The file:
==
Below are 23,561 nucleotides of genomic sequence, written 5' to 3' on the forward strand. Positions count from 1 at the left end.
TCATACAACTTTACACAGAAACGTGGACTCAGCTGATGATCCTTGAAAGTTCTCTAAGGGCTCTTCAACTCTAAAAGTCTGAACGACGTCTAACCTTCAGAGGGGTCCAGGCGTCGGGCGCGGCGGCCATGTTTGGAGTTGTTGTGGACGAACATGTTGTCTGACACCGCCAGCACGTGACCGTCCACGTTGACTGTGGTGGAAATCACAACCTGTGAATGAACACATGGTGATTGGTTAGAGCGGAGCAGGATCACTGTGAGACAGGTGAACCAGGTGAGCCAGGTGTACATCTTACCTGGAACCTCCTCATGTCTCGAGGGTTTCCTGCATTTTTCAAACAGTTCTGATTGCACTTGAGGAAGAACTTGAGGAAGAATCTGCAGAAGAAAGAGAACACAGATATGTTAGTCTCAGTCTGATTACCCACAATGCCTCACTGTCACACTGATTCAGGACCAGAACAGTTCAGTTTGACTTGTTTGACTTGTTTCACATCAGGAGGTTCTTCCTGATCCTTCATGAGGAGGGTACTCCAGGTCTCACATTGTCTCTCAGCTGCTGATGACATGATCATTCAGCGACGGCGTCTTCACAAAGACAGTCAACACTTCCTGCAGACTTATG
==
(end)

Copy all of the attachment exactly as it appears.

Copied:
Below are 23,561 nucleotides of genomic sequence, written 5' to 3' on the forward strand. Positions count from 1 at the left end.
TCATACAACTTTACACAGAAACGTGGACTCAGCTGATGATCCTTGAAAGTTCTCTAAGGGCTCTTCAACTCTAAAAGTCTGAACGACGTCTAACCTTCAGAGGGGTCCAGGCGTCGGGCGCGGCGGCCATGTTTGGAGTTGTTGTGGACGAACATGTTGTCTGACACCGCCAGCACGTGACCGTCCACGTTGACTGTGGTGGAAATCACAACCTGTGAATGAACACATGGTGATTGGTTAGAGCGGAGCAGGATCACTGTGAGACAGGTGAACCAGGTGAGCCAGGTGTACATCTTACCTGGAACCTCCTCATGTCTCGAGGGTTTCCTGCATTTTTCAAACAGTTCTGATTGCACTTGAGGAAGAACTTGAGGAAGAATCTGCAGAAGAAAGAGAACACAGATATGTTAGTCTCAGTCTGATTACCCACAATGCCTCACTGTCACACTGATTCAGGACCAGAACAGTTCAGTTTGACTTGTTTGACTTGTTTCACATCAGGAGGTTCTTCCTGATCCTTCATGAGGAGGGTACTCCAGGTCTCACATTGTCTCTCAGCTGCTGATGACATGATCATTCAGCGACGGCGTCTTCACAAAGACAGTCAACACTTCCTGCAGACTTATG